A huge bomb explosion rocked the city of Nashville, capital of the US state of Tennessee, early morning on Christmas Day. The explosion has caused destruction for several blocks, but suspects or motive behind the bomb is yet to be determined.

The detonated bomb was found inside a parked RV on Nashville’s historic Second Avenue near Lower Broadway. Police have found what they believe are human remains but had not confirmed fatalities.

Nashville Mayor John Cooper said Friday evening that that relief that not more people were injured has now turned to anger and determination to bring those responsible of the bomb explosion to justice.

“This was a terrible day, but Nashville has faced other challenges, particularly this year. We can rebuild and get back to normal,” he said. “This morning’s attack on our community was intended to create chaos and fear in this season of peace and hope, but the spirit of our city cannot be broken.”

Authorities say the explosion was deliberate and intentional. 

Police first saw the RV outside a nearby AT&T building at 6 am, when initially responding to calls of shots fired in the area.

There was no evidence of any shooting, but officers and witnesses head a broadcast coming from the RV giving a dire warning: “Evacuate now. There is a bomb. A bomb is in the vehicle and will explode.”

Then, the voice started a 15-minute countdown.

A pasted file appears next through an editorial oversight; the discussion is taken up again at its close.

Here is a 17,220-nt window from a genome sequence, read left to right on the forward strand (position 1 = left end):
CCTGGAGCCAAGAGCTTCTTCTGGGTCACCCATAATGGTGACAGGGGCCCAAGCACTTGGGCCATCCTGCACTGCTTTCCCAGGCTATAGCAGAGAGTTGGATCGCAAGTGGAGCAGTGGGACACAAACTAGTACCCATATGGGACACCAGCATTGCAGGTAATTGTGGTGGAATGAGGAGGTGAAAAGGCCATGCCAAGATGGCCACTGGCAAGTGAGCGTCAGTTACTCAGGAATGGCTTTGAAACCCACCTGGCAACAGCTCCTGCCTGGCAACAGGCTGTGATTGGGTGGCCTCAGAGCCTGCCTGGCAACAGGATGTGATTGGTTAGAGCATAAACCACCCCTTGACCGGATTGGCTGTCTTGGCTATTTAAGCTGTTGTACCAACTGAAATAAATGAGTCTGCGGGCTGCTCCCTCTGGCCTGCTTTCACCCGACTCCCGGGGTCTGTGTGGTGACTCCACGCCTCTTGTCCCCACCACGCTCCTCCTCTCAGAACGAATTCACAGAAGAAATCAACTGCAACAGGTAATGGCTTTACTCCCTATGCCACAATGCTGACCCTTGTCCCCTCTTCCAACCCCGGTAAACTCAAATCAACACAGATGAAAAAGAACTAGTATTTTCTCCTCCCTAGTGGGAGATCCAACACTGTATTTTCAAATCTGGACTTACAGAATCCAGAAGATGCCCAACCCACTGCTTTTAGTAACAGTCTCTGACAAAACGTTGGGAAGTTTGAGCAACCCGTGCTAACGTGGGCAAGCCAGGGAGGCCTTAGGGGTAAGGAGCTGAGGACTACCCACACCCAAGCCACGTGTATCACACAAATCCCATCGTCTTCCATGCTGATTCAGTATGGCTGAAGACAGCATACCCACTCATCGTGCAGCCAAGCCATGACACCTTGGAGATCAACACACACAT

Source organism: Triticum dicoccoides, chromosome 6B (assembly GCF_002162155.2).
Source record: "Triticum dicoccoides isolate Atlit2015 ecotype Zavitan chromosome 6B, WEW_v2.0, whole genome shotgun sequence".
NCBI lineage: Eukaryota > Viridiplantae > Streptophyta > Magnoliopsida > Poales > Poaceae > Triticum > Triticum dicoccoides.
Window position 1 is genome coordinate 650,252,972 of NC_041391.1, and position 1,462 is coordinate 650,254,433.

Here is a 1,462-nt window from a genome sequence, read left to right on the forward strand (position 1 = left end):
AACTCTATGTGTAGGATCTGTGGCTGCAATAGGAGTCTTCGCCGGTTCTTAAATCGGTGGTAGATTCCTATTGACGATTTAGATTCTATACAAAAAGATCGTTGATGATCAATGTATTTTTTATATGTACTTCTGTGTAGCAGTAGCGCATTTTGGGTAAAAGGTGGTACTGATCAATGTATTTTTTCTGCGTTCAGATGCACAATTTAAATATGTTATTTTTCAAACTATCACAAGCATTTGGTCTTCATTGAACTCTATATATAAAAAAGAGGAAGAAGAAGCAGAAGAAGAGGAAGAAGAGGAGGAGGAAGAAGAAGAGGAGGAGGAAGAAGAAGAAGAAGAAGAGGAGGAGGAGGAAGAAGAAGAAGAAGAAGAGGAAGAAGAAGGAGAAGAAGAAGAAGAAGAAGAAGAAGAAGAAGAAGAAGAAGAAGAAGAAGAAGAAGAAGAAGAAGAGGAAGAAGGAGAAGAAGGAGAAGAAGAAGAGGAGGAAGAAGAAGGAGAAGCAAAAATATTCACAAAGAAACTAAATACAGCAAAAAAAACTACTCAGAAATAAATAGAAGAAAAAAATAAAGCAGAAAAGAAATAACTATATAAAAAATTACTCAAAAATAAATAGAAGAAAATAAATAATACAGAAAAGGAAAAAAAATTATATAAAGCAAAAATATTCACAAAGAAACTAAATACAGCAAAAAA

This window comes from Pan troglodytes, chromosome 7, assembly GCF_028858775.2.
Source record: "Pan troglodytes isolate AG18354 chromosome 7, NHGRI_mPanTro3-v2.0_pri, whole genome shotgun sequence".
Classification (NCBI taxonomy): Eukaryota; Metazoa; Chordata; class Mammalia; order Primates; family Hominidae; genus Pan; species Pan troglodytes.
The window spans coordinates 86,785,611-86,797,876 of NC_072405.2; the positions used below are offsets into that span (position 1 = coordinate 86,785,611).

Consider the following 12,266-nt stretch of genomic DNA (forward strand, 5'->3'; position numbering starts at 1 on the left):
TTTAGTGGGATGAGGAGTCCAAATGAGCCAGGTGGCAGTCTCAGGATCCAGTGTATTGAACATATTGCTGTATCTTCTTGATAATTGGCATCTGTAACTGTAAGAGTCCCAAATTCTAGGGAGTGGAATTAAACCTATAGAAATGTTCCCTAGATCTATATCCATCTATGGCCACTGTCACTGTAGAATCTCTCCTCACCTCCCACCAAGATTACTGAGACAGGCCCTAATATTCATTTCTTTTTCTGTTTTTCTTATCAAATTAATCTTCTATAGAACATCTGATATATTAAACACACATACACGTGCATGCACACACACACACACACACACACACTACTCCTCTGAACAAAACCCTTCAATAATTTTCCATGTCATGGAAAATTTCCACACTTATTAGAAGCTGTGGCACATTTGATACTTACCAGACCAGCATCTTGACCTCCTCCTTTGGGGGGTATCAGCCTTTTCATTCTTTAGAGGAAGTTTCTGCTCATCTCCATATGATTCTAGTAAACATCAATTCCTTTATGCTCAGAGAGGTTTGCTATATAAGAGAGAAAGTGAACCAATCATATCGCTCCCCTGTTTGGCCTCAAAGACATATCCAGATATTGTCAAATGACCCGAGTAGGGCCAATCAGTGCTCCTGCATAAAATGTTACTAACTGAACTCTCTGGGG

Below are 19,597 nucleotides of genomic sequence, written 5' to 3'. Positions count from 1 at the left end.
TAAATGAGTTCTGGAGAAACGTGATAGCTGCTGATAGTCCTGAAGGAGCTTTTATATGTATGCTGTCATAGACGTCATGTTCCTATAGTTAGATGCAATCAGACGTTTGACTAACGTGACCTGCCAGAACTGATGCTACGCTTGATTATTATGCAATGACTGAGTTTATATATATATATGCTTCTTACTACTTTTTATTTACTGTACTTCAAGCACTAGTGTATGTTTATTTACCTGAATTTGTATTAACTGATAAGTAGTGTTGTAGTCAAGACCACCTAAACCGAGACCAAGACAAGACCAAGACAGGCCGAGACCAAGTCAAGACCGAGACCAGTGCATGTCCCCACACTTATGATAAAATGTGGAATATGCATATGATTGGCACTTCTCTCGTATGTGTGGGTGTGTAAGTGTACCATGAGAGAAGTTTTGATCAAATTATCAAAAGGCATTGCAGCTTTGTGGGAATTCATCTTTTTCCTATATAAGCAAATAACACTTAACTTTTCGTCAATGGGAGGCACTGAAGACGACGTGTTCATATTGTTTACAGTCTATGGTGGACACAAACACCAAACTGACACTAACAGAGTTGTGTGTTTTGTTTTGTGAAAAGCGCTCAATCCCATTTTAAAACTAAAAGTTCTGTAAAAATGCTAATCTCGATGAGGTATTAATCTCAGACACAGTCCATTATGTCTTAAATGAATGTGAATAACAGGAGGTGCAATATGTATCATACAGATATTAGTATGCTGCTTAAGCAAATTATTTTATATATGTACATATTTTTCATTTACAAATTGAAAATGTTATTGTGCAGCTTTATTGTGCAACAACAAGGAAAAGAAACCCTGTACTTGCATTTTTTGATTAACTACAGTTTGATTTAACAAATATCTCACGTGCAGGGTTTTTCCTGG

Police officers at the scene quickly began to evacuate the area, going door to door.

The RV exploded at 6:30 am as the bomb squad was en route. The force of the explosion knocked an officer to the ground and gave another officer a temporary hearing loss. Three people were hospitalized with injuries.

The “tissue” found near the site had to be examined to confirm if human. There were no reports of fatalities as of Friday afternoon. 

Mayor Cooper had issued a state of civil emergency at the explosion site and surrounding area on Friday afternoon. A 4:30 pm curfew has been put in place from Friday until Sunday.

At least 41 businesses in the area had been damaged in connection to the Nashville bomb explosion, said Mayor Cooper.

“We will find out who did this,” FBI Special Agent in Charge Matt Foster said at a Friday afternoon news conference. “This is our city, too. We’re putting everything we have into finding who was responsible for what happened here today.”


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